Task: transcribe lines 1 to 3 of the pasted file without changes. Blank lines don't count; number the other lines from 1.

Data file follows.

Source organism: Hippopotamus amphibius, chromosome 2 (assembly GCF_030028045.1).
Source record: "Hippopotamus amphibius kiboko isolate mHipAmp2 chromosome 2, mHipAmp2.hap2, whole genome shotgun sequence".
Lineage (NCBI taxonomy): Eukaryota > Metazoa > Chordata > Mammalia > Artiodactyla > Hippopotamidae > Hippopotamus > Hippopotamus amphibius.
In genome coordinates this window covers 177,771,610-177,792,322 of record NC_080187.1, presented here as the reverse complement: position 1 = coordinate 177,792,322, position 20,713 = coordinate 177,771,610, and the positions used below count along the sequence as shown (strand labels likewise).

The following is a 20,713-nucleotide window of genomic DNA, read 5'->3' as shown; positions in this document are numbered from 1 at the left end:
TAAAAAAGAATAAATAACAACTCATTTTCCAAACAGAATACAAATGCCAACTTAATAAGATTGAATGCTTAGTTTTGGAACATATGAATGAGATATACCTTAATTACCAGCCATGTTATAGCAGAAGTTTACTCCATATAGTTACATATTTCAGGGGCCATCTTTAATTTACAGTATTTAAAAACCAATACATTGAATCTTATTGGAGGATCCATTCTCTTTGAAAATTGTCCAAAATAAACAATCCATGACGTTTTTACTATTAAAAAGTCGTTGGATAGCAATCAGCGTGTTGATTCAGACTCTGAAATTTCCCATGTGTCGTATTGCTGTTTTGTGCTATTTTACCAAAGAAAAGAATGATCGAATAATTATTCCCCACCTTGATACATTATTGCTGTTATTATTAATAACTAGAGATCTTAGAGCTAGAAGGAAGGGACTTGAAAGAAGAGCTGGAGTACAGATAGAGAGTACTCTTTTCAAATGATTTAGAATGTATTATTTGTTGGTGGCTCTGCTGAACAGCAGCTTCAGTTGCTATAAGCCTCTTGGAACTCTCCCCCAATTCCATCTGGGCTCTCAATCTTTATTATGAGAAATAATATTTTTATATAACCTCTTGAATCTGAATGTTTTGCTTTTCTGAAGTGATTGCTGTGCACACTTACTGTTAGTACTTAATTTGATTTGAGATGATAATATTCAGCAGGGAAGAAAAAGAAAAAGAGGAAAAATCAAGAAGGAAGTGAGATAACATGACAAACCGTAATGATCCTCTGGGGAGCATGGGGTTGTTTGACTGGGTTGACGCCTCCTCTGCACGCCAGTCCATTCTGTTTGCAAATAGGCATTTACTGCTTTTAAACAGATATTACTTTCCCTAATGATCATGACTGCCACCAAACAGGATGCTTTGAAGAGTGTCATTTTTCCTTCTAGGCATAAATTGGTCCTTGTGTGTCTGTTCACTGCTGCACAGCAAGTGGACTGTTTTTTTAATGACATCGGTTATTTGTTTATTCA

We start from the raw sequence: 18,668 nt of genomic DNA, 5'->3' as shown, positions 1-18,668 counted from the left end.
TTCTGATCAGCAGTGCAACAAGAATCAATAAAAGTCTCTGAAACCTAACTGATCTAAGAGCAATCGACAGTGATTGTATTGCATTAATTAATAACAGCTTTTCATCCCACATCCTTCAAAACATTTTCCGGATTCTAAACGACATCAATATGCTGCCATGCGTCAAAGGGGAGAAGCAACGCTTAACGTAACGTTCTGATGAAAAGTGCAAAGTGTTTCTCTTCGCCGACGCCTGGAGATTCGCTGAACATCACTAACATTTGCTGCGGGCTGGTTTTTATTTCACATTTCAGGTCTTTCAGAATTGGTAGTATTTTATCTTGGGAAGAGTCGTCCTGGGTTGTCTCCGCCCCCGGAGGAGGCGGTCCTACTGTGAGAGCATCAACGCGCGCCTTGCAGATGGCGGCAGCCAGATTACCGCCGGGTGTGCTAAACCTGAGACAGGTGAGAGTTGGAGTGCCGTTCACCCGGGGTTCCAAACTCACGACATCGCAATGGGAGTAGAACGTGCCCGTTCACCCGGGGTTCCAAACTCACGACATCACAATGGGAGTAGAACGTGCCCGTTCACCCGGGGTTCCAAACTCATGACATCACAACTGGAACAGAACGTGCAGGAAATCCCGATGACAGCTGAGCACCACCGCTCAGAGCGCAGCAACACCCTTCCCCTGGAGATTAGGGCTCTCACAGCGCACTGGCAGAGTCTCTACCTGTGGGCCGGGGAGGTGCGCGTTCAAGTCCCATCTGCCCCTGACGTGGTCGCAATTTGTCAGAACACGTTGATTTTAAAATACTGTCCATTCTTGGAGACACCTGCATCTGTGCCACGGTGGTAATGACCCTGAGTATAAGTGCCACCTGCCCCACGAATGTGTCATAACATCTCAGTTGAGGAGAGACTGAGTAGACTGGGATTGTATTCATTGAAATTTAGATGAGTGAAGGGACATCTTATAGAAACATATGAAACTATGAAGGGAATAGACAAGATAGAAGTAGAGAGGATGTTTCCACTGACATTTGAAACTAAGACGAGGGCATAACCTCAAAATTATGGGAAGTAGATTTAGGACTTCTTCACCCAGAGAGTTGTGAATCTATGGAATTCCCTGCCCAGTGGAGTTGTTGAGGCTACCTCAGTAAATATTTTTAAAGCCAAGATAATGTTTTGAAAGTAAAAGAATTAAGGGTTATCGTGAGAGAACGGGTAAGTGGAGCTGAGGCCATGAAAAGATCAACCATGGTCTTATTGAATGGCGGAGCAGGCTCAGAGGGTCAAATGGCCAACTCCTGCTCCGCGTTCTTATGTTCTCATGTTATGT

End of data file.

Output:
Source organism: Hippopotamus amphibius, chromosome 2 (assembly GCF_030028045.1).
Source record: "Hippopotamus amphibius kiboko isolate mHipAmp2 chromosome 2, mHipAmp2.hap2, whole genome shotgun sequence".
Lineage (NCBI taxonomy): Eukaryota > Metazoa > Chordata > Mammalia > Artiodactyla > Hippopotamidae > Hippopotamus > Hippopotamus amphibius.